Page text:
Journal of Materials Science

, Volume 49, Issue 19, pp 6762–6771 | Cite as

Theoretical study on strain-induced variations in electronic properties of monolayer MoS2

  • Liang Dong
  • Raju R. Namburu
  • Terrance P. O’Regan
  • Madan Dubey
  • Avinash M. Dongare


Ultrathin MoS2 sheets and nanostructures are promising materials for electronic and optoelectronic devices as well as chemical catalysts. To expand their potential in applications, a fundamental understanding is needed of the electronic structure and carrier mobility as a function of strain. In this paper, the effect of strain on electronic properties of monolayer MoS2 is investigated using ab initio simulations based on density functional theory. Our calculations are performed in both infinitely large two-dimensional (2D) sheets and one-dimensional (1D) nanoribbons which are theoretically cut from the sheets with semiconducting \( [\bar{1}100] \) (armchair) edges. The 2D crystal is studied under biaxial strain, uniaxial strain, and uniaxial stress conditions, while the 1D nanoribbon is studied under a uniaxial stress condition. Our results suggest that the electronic bandgap of the 2D sheet experiences a direct-indirect transition under both tensile and compressive strains. Its bandgap energy (E g) decreases under tensile strain/stress conditions, while for an in-plane compression, E g is initially raised by a small amount and then decreased as the strain varies from 0 to −6 %. On the other hand, E g at the semiconducting edges of monolayer MoS2 nanoribbons is relatively invariant under uniaxial stretches or compressions. The effective masses of electrons at the conduction band minimum (CBM) and holes at the valence band maximum (VBM) are generally decreased as the in-plane extensions or compressions become stronger, but abrupt changes occur when CBM or VBM shifts between different k-points in the first Brillouin zone.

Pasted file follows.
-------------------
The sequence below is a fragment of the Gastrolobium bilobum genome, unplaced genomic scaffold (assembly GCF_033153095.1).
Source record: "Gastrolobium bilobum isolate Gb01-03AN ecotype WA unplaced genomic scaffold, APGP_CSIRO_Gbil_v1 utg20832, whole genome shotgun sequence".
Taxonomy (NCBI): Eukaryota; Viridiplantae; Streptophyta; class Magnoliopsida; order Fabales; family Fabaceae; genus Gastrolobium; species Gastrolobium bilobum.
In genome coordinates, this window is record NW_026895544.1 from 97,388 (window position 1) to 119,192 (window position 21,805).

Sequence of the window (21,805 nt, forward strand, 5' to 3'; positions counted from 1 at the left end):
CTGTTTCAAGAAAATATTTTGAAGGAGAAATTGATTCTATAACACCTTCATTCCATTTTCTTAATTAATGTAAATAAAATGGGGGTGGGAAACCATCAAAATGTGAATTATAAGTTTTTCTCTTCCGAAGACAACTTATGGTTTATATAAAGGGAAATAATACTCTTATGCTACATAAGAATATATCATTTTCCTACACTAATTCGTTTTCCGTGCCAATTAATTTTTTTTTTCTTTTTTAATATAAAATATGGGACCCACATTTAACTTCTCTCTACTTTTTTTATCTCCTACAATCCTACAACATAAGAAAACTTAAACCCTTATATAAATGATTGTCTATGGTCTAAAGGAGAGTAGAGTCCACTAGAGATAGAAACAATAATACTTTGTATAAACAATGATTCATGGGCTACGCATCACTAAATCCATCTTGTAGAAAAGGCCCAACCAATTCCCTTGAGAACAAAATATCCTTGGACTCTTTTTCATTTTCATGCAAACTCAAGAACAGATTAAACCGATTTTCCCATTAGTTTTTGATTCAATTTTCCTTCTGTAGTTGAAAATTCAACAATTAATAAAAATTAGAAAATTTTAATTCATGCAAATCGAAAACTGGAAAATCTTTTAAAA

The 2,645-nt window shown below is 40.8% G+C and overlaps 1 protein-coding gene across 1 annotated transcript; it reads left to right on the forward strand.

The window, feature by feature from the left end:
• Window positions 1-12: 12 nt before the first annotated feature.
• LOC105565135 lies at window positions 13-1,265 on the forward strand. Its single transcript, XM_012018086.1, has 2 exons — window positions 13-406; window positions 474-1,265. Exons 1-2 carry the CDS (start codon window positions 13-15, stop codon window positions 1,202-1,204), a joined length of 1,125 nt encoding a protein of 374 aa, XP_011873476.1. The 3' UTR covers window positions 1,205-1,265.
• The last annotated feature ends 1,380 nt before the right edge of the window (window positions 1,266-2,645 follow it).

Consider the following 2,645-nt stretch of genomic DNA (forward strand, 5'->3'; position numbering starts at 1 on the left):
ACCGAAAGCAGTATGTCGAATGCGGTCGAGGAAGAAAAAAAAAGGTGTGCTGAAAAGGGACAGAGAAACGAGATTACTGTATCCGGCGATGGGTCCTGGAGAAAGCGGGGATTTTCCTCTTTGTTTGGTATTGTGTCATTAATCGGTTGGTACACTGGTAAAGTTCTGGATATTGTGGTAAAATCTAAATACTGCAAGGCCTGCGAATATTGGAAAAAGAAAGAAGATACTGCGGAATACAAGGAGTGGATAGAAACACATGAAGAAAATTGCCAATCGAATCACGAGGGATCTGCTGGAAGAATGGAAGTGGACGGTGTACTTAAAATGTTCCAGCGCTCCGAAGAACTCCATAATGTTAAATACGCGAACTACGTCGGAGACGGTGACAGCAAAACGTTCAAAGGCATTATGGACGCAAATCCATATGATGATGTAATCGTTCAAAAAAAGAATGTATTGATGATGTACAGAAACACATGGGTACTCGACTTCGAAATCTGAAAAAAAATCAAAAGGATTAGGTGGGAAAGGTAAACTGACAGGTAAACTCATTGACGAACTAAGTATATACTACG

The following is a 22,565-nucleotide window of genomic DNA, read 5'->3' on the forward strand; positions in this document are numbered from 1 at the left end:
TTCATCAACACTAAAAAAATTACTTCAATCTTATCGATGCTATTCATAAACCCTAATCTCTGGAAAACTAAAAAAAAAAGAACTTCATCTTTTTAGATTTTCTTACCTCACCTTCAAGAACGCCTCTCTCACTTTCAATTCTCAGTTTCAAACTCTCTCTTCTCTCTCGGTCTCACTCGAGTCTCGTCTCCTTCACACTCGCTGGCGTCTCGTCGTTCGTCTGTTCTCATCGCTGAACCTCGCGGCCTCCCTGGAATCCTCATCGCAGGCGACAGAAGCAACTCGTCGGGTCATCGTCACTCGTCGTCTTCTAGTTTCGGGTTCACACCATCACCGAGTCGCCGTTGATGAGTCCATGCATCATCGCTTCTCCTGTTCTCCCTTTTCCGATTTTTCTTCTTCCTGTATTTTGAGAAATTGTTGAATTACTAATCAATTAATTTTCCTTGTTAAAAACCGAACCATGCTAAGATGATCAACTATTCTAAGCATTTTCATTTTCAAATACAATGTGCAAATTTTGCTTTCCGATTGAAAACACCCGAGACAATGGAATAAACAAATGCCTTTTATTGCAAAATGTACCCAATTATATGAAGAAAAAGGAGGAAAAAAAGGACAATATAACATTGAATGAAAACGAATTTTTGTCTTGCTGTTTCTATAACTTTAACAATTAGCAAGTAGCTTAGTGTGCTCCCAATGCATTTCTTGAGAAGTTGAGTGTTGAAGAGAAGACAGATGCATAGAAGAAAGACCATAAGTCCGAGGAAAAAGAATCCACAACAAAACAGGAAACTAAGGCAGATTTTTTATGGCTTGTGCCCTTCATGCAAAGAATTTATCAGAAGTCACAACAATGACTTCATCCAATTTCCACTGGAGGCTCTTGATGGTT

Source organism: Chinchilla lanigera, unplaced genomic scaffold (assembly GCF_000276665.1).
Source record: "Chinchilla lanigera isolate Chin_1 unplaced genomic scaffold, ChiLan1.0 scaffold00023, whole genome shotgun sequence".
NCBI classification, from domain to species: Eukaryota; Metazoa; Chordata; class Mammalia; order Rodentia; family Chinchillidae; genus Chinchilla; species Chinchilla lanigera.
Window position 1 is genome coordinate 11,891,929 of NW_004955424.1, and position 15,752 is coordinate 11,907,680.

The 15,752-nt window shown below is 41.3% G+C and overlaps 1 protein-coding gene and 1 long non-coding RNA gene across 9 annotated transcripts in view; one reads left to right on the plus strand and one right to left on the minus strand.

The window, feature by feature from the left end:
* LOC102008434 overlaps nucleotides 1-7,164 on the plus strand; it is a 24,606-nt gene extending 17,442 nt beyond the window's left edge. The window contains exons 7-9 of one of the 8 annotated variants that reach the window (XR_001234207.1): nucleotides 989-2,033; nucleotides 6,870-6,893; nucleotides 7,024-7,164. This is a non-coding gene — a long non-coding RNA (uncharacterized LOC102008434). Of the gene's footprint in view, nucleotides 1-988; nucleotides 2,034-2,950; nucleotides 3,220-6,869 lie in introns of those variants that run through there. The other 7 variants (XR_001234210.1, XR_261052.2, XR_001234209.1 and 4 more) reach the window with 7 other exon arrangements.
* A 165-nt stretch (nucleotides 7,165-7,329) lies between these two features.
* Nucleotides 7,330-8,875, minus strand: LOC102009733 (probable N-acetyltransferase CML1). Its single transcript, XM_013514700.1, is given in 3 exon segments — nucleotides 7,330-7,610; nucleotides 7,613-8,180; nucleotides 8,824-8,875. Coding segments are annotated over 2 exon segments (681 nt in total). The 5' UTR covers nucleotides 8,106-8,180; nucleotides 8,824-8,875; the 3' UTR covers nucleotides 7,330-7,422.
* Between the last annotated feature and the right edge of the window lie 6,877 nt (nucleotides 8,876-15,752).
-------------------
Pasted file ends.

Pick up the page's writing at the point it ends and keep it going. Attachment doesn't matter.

MoS2 Uniaxial Strain Valence Band Maximum Conduction Band Minimum Biaxial Strain 
These keywords were added by machine and not by the authors. This process is experimental and the keywords may be updated as the learning algorithm improves.



This research was supported in part by an appointment of A. M. Dongare to the Faculty Research Participation Program at the U.S. Army Research Laboratory (USARL) administered by the Oak Ridge Institute for Science and Education through an interagency between the U.S. Department of Energy and ASARL. The authors R. R. Namburu, T. P. O’Regan, and M. Dubey acknowledge the support of the US Army Research Laboratory (ARL) Director’s Strategic Initiative (DSI) program on interfaces in stacked 2D atomic layered materials.


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Copyright information

© Springer Science+Business Media New York 2014

Authors and Affiliations

  • Liang Dong
    • 1
  • Raju R. Namburu
    • 2
  • Terrance P. O’Regan
    • 3
  • Madan Dubey
    • 3
  • Avinash M. Dongare
    • 1
  1. 1.Department of Materials Science and Engineering and Institute of Materials ScienceUniversity of ConnecticutStorrsUSA
  2. 2.Computational and Information Sciences DirectorateU.S. Army Research Laboratory, Aberdeen Proving GroundMarylandUSA
  3. 3.Sensors and Electron Devices DirectorateU.S. Army Research LaboratoryAdelphiUSA

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